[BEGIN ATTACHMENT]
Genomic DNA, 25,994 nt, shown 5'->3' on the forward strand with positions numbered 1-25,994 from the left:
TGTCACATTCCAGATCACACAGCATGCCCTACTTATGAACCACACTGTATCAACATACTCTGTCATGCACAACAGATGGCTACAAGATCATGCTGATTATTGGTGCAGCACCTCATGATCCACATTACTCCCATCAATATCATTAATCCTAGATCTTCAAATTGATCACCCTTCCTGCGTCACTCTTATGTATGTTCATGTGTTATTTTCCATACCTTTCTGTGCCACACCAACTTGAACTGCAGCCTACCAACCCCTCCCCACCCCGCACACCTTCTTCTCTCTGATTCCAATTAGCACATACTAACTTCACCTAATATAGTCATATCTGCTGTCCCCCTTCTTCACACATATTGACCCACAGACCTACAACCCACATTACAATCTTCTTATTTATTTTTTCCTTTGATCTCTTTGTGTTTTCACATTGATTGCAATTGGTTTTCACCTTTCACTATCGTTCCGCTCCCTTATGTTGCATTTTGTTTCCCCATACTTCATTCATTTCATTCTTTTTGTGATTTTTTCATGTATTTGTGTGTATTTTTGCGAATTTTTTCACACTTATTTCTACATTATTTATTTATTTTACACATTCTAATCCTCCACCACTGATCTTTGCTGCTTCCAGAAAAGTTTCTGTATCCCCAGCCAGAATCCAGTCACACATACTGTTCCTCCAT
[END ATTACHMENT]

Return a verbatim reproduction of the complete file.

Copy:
Genomic DNA, 25,994 nt, shown 5'->3' on the forward strand with positions numbered 1-25,994 from the left:
TGTCACATTCCAGATCACACAGCATGCCCTACTTATGAACCACACTGTATCAACATACTCTGTCATGCACAACAGATGGCTACAAGATCATGCTGATTATTGGTGCAGCACCTCATGATCCACATTACTCCCATCAATATCATTAATCCTAGATCTTCAAATTGATCACCCTTCCTGCGTCACTCTTATGTATGTTCATGTGTTATTTTCCATACCTTTCTGTGCCACACCAACTTGAACTGCAGCCTACCAACCCCTCCCCACCCCGCACACCTTCTTCTCTCTGATTCCAATTAGCACATACTAACTTCACCTAATATAGTCATATCTGCTGTCCCCCTTCTTCACACATATTGACCCACAGACCTACAACCCACATTACAATCTTCTTATTTATTTTTTCCTTTGATCTCTTTGTGTTTTCACATTGATTGCAATTGGTTTTCACCTTTCACTATCGTTCCGCTCCCTTATGTTGCATTTTGTTTCCCCATACTTCATTCATTTCATTCTTTTTGTGATTTTTTCATGTATTTGTGTGTATTTTTGCGAATTTTTTCACACTTATTTCTACATTATTTATTTATTTTACACATTCTAATCCTCCACCACTGATCTTTGCTGCTTCCAGAAAAGTTTCTGTATCCCCAGCCAGAATCCAGTCACACATACTGTTCCTCCAT